by BRAD ROLLINS
All three citizens who showed up at the city charter review commission’s public hearing Thursday said they just came to listen.
“Y’all made this easy,” commission chair Kathy Morris said and the session was adjourned by 5:40 p.m., ten minutes after it began and before the pizza delivery guy even arrived at City Hall.
Commission members had earlier in the afternoon finished combing through what amounts to the municipal government’s constitution, the panel’s fourth meeting since January. No one showed up to speak at the other meetings either.
Proposed changes in the current draft include a provision that would require a one-year residency before running for city council. The current charter allows residents of recently annexed neighborhoods to run. Another proposed change would require the city council to set their own compensation, currently set in the charter at $50 per twice-monthly meeting.
As mandated by the charter itself, the charter review commission is appointed every two years by the city council to update the document and recommend changes. Then the city council decides which proposed amendments to put on the ballot for voter consideration in November.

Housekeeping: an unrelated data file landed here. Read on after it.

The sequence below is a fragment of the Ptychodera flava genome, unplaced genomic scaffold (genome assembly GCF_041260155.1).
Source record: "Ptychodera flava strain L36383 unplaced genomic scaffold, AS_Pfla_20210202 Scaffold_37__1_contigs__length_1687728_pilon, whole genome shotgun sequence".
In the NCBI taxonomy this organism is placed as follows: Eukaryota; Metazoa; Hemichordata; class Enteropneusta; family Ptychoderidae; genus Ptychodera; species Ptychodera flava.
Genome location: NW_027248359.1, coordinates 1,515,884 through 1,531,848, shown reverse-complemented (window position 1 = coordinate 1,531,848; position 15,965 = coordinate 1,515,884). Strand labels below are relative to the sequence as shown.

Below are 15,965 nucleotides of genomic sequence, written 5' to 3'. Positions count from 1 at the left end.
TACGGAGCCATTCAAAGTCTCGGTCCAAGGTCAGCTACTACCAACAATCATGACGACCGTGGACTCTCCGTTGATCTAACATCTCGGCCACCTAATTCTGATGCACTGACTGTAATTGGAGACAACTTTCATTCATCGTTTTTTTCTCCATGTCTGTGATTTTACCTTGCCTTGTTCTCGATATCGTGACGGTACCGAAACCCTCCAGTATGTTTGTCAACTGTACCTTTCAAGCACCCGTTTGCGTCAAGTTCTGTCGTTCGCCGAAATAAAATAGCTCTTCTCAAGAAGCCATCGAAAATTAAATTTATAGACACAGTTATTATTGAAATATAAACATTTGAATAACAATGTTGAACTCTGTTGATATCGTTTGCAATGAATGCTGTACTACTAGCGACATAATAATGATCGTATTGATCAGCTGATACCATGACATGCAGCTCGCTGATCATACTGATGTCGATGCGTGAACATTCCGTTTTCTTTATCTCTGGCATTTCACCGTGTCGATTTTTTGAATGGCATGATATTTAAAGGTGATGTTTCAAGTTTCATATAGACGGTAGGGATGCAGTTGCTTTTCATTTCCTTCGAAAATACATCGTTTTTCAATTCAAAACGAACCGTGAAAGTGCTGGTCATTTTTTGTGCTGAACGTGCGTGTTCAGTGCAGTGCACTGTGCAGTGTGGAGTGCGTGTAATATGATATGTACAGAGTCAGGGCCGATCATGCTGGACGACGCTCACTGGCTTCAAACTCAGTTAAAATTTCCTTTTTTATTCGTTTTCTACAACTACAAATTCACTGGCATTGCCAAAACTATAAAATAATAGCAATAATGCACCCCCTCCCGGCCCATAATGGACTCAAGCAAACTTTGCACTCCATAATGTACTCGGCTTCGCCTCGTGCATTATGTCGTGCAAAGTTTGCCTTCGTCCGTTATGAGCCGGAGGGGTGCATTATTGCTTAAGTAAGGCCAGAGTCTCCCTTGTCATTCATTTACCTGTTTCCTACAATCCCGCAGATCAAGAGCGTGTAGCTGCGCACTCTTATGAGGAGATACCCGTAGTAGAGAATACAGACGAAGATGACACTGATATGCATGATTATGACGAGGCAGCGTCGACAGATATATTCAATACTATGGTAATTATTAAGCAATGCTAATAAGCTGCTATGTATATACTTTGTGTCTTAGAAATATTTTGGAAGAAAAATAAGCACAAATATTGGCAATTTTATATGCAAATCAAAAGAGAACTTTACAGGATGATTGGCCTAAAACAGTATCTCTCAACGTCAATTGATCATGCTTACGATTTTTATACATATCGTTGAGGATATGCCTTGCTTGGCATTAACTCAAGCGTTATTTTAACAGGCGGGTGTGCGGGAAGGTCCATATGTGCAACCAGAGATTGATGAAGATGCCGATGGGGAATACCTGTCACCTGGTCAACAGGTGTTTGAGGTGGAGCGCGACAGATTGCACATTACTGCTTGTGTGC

The apparent disinterest in the process so far contrasts with two years ago. The commission’s recommendations then included a proposed amendment that would have raised the minimum age for running for city council from 18 to 21, a proposal widely seen as a dig at council member Chris Jones who six months earlier became the first Texas State University student to win a council seat in more than three decades. That the group was chaired by Jones’ bested opponent, Moe Johnson, did not undermine the perception.
“People who are 18 can enter into contracts, they can get married and they can join the military without their parents’ permission,” then-council member Ed Mihalkanin said. “If people don’t want a council member who is 19, they don’t have to vote for a candidate who is 19.”
The council ultimately decided to keep the incendiary issue off the ballot after a dramatic late-hour meeting during which three votes yielded three different outcomes. (It could accurately be said afterward that more than one council member voted against it before they voted for it and then voted against it again.)
This time around, however, the age qualification issue “never came up,” Morris said.
The commission will vote on a final report at their last meeting May 22. In addition to Morris, the commission is composed of vice chair Arthur Taylor, Scott Cook, Bucky Couch, Sam McCabe, Sam Montoya and Bill Taylor.Email | Print